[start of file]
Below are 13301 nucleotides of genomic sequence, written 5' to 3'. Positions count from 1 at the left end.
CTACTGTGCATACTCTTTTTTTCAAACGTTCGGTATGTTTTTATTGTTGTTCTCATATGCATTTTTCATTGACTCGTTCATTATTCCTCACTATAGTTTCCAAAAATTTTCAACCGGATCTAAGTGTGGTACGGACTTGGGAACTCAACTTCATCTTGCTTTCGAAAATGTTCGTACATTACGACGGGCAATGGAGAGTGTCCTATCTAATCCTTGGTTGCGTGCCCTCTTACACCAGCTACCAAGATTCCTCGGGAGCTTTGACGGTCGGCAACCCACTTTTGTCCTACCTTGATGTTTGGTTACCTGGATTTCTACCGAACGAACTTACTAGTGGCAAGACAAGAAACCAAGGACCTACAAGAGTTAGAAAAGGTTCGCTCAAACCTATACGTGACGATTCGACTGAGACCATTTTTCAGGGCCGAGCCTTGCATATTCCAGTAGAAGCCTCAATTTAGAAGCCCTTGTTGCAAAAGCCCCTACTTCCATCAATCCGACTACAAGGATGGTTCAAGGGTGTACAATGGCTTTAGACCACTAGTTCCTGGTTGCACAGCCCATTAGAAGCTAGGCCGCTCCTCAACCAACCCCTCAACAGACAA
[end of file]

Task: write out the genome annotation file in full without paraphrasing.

Below are 13301 nucleotides of genomic sequence, written 5' to 3'. Positions count from 1 at the left end.
CTACTGTGCATACTCTTTTTTTCAAACGTTCGGTATGTTTTTATTGTTGTTCTCATATGCATTTTTCATTGACTCGTTCATTATTCCTCACTATAGTTTCCAAAAATTTTCAACCGGATCTAAGTGTGGTACGGACTTGGGAACTCAACTTCATCTTGCTTTCGAAAATGTTCGTACATTACGACGGGCAATGGAGAGTGTCCTATCTAATCCTTGGTTGCGTGCCCTCTTACACCAGCTACCAAGATTCCTCGGGAGCTTTGACGGTCGGCAACCCACTTTTGTCCTACCTTGATGTTTGGTTACCTGGATTTCTACCGAACGAACTTACTAGTGGCAAGACAAGAAACCAAGGACCTACAAGAGTTAGAAAAGGTTCGCTCAAACCTATACGTGACGATTCGACTGAGACCATTTTTCAGGGCCGAGCCTTGCATATTCCAGTAGAAGCCTCAATTTAGAAGCCCTTGTTGCAAAAGCCCCTACTTCCATCAATCCGACTACAAGGATGGTTCAAGGGTGTACAATGGCTTTAGACCACTAGTTCCTGGTTGCACAGCCCATTAGAAGCTAGGCCGCTCCTCAACCAACCCCTCAACAGACAA